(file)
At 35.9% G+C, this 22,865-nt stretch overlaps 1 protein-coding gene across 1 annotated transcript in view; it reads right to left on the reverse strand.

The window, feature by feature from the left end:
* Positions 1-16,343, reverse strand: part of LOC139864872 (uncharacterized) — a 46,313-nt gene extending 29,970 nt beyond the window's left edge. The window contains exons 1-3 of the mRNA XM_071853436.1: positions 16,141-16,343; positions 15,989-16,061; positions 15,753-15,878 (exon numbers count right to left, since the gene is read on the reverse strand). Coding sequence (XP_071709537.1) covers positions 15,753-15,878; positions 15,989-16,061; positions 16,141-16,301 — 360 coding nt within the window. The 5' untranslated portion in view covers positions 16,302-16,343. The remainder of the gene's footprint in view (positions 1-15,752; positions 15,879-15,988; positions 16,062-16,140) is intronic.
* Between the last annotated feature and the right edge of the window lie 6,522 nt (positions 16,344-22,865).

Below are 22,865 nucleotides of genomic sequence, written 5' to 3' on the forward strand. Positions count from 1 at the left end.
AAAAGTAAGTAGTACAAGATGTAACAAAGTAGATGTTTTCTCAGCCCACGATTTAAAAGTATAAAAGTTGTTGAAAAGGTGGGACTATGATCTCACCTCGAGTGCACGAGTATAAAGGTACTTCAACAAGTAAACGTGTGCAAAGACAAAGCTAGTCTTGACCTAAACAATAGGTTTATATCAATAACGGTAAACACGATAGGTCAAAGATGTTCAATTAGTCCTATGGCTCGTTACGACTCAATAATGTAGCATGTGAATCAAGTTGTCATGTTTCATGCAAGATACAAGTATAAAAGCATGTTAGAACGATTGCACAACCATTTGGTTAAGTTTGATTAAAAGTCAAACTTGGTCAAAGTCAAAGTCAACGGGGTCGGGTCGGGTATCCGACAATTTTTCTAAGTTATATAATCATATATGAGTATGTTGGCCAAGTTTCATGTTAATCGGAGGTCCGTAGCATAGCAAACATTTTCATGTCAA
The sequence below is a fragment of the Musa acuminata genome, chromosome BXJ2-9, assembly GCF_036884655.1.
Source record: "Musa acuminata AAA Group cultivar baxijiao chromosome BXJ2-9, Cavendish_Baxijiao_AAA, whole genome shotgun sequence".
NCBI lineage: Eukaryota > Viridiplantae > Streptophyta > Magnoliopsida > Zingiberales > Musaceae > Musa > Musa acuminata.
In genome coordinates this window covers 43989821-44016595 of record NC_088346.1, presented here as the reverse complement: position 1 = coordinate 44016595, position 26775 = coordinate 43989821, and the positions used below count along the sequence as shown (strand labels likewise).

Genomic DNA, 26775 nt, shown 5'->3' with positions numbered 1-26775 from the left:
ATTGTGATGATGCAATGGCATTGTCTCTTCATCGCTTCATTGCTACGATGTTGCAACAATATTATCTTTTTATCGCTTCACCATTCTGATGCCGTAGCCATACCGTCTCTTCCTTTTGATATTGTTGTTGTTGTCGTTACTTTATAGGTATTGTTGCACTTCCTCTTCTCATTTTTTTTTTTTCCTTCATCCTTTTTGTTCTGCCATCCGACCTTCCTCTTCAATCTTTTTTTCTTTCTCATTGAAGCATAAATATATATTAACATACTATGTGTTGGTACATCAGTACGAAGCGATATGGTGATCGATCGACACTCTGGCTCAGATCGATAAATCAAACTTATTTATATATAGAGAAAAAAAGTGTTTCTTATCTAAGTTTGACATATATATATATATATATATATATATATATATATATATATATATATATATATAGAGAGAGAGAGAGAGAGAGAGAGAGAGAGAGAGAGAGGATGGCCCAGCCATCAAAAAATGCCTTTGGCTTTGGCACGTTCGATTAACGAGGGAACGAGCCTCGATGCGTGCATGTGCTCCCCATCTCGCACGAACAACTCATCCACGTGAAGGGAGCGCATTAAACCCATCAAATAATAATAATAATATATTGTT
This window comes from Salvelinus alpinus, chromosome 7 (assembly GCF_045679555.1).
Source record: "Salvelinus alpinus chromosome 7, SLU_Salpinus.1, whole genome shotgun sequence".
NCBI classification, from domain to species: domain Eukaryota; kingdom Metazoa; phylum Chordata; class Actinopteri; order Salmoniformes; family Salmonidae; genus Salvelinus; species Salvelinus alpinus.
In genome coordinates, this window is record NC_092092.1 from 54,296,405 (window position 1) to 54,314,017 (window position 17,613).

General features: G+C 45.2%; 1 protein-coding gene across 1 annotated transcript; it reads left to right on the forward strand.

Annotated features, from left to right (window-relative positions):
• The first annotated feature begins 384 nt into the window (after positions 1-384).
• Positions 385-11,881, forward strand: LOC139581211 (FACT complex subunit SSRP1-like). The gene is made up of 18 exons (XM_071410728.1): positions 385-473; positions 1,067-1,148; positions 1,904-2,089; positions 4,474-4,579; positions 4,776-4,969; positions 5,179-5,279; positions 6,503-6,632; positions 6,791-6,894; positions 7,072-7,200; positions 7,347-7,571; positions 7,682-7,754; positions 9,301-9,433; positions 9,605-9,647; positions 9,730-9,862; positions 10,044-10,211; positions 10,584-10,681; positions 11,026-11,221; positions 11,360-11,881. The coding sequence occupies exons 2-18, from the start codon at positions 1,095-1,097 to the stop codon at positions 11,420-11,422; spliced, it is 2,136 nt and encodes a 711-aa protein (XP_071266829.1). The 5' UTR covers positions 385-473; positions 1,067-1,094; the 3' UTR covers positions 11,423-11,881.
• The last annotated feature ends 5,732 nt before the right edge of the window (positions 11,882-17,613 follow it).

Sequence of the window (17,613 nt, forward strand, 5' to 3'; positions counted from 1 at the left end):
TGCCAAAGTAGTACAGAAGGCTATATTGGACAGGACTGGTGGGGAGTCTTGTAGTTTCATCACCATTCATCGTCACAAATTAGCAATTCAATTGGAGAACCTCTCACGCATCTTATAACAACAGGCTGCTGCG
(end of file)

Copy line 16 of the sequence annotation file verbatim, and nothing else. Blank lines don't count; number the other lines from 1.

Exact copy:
In genome coordinates, this window is record NC_092092.1 from 54,296,405 (window position 1) to 54,314,017 (window position 17,613).